Acute Misfortune MIFF

Acute Misfortune is a sharply assembled and compelling film which, nonetheless, sometimes struggles a little under the weight of its seriousness. This is particularly true for its soundtrack, full of groaning ululations, and the scenes where we follow our protagonist to a roaring ocean beneath an angry grey sky (because all Australian films about the intersection of masculinity, violence and art must have such a scene). The film is at its best when exploring the host-parasite relationship between subject and artist.

We first meet Erik Jensen (played by Toby Wallace with a clipped intensity) as a precocious and prodigiously gifted 19-year-old journalist, creating vivid, bitchy little stories about strangers on a train station platform for the amusement of his friends. We see him after an interview with a grieving mother, complaining about the trite cliches she gave him as quotes (“We’ll get page eight,” he huffs at his photographer), before he is sent to interview Archibald winner Adam Cullen (a staggering performance from Daniel Henshall) — charismatic, verbose and menacing, who paints him as they talk (“You’ll be the only fuckin’ 19-year-old with a Cullen on your wall”).

Cullen loves the resulting piece. “You get it,” he tells Jensen, and takes him on as a live-in biographer. It’s an intimate, volatile relationship, blurring the distinction between professional and personal until its a Turner brushstroke.

[Between fact and fiction: why documentary doesn’t need to be as simple as it sounds]

The point of view of Acute Misfortune shifts across the narrative — as it starts, we appear to be following Jensen, but end up seeing moments of Cullen that Jensen could not have. Thus, Acute Misfortune becomes a subjective account of a subjective account of an unreliable narrator. We never lose the sense that there’s an element of performance to these two, that they see their ultimate fate through the lens of representations elsewhere, whether through others’ work, or their own.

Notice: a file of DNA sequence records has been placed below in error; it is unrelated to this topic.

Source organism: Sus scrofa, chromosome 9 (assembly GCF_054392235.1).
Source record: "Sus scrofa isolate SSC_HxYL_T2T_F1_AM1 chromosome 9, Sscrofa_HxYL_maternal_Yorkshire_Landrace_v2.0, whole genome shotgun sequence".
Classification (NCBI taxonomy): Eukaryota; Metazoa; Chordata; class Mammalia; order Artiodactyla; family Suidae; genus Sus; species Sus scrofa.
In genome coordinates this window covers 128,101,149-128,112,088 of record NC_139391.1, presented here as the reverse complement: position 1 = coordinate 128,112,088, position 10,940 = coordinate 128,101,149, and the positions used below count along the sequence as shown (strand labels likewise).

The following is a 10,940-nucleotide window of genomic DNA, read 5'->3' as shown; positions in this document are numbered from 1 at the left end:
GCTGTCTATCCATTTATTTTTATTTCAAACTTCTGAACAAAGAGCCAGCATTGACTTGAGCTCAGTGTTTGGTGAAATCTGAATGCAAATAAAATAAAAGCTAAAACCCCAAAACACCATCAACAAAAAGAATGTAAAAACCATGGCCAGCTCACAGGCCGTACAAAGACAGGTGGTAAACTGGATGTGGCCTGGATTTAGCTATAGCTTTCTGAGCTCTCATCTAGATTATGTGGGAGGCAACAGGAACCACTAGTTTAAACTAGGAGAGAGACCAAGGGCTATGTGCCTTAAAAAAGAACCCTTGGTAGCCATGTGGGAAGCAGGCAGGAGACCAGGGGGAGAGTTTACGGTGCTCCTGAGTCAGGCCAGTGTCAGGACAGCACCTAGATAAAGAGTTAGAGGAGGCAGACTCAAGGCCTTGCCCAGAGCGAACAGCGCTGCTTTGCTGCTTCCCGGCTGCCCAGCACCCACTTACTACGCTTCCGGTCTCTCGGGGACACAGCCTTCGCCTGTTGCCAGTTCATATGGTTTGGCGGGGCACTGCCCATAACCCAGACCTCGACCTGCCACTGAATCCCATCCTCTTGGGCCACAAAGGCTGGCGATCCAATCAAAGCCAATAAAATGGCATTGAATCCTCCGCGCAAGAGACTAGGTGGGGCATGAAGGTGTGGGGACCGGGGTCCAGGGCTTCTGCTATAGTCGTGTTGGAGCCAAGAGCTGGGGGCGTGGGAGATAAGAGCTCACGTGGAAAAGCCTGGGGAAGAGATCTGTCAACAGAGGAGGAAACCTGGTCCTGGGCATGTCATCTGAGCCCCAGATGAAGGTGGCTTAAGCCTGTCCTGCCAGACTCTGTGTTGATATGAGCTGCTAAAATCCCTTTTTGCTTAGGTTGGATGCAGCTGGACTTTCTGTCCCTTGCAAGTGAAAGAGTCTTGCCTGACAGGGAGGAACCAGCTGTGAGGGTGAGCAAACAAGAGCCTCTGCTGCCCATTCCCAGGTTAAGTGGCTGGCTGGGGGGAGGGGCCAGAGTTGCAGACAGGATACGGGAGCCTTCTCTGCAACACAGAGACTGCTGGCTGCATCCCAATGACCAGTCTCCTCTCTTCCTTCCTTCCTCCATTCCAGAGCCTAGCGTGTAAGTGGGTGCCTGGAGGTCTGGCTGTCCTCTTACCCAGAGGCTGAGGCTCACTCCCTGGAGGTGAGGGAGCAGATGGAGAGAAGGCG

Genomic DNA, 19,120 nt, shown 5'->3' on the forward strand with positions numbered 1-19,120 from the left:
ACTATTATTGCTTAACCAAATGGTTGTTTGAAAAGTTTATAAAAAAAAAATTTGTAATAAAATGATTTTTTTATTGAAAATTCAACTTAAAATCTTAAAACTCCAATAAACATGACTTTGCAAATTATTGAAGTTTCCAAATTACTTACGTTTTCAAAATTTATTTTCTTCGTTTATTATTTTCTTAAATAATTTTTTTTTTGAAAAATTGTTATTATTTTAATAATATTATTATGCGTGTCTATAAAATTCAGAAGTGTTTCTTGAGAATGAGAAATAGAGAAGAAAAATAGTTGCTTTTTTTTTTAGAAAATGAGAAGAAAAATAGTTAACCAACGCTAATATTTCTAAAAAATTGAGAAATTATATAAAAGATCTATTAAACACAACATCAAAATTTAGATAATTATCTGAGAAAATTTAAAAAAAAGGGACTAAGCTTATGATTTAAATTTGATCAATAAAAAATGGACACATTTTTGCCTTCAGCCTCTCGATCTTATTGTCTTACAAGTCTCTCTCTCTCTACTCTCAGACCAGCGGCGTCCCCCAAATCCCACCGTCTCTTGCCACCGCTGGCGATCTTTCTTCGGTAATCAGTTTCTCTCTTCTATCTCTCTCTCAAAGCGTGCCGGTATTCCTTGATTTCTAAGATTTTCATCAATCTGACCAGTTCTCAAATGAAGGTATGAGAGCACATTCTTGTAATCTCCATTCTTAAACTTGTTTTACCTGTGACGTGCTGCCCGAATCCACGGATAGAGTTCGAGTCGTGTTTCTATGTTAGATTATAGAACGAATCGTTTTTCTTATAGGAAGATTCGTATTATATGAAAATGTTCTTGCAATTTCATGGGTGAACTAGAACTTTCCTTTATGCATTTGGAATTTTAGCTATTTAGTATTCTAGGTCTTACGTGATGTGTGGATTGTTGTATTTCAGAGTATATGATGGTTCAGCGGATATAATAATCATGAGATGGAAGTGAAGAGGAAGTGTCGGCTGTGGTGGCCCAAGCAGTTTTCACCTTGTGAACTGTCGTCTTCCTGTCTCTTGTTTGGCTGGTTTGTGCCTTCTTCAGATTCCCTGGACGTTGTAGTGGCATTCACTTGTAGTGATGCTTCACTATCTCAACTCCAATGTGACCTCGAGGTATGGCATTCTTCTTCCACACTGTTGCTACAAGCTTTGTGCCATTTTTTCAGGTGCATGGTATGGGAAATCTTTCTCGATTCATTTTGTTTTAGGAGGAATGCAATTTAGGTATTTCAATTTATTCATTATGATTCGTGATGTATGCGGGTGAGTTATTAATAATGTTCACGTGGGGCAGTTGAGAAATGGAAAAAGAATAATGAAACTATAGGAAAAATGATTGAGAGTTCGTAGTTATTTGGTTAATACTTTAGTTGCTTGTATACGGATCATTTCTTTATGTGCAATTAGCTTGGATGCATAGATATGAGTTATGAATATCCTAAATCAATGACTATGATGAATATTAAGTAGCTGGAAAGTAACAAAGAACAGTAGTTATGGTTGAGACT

These degrees of separation, between people and stories and realities, are heightened throughout the film. We see Jensen glow green through Cullen’s night vision camcorder, we hear Cullen’s theories on art and life played back on Jensen’s tape. We see Cullen through Jensen’s limpid prose, and Jensen peers at us from Cullen’s bustling canvas. 

They are diagonal lines crossing; Jensen on his way up, Cullen, in every conceivable sense, on his way down. Both self-medicate — Jensen drinks and Cullen does heroin. Both are fundamentally lonely, and give primacy to their work above all else.

For his part, Cullen (with his health and work beginning to falter) clearly sees Jensen (bursting with talent and curiosity and for all his cynicism) as naive, lonely and susceptible to Cullen’s mythology — as the person who will secure his legacy. Frequently, Cullen will preface an observation with “and this is a quote”, and rages at Jensen whenever he speaks to anyone else. As his involvement with Cullen curdles into abuse, and Jensen’s default look becomes that of someone recalling something traumatic, there’s seemingly never a question he would leave it behind, stop silently scribbling pages upon pages of notes in his impenetrable shorthand.  

More than once during their toxic, tender waltz, Cullen literally draws blood from Jensen — he accident shoots him, and later deliberately pushing him from the back of a motorbike. Jensen winces, regards the wounds, and whatever his unexpressed tumult, keeps writing his book — which is itself named for Cullen’s explanation of a giant scar that “twists the length of his torso”. Perhaps you can’t take that much from something without it taking something back from you. 

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Peter Fray
Peter Fray
Editor-in-chief of Crikey
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